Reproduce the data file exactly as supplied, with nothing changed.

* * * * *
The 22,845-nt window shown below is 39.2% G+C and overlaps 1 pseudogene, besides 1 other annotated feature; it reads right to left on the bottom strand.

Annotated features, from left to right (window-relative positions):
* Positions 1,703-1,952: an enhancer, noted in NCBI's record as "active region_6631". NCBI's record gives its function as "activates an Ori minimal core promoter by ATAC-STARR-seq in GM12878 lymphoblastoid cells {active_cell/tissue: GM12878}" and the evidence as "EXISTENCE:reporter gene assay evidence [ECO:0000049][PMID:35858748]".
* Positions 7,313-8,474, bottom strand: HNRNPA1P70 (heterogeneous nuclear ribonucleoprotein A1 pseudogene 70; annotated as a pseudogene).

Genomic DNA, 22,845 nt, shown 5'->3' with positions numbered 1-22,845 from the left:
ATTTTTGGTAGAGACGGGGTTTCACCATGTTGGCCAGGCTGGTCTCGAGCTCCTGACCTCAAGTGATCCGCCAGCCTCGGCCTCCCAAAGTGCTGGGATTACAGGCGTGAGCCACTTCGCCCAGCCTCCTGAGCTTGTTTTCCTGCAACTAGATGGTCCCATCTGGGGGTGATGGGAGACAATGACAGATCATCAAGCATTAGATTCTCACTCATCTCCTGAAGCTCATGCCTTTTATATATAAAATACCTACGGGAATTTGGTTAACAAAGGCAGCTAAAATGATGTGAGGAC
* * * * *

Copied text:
The 22,845-nt window shown below is 39.2% G+C and overlaps 1 pseudogene, besides 1 other annotated feature; it reads right to left on the bottom strand.

Annotated features, from left to right (window-relative positions):
* Positions 1,703-1,952: an enhancer, noted in NCBI's record as "active region_6631". NCBI's record gives its function as "activates an Ori minimal core promoter by ATAC-STARR-seq in GM12878 lymphoblastoid cells {active_cell/tissue: GM12878}" and the evidence as "EXISTENCE:reporter gene assay evidence [ECO:0000049][PMID:35858748]".
* Positions 7,313-8,474, bottom strand: HNRNPA1P70 (heterogeneous nuclear ribonucleoprotein A1 pseudogene 70; annotated as a pseudogene).

Genomic DNA, 22,845 nt, shown 5'->3' with positions numbered 1-22,845 from the left:
ATTTTTGGTAGAGACGGGGTTTCACCATGTTGGCCAGGCTGGTCTCGAGCTCCTGACCTCAAGTGATCCGCCAGCCTCGGCCTCCCAAAGTGCTGGGATTACAGGCGTGAGCCACTTCGCCCAGCCTCCTGAGCTTGTTTTCCTGCAACTAGATGGTCCCATCTGGGGGTGATGGGAGACAATGACAGATCATCAAGCATTAGATTCTCACTCATCTCCTGAAGCTCATGCCTTTTATATATAAAATACCTACGGGAATTTGGTTAACAAAGGCAGCTAAAATGATGTGAGGAC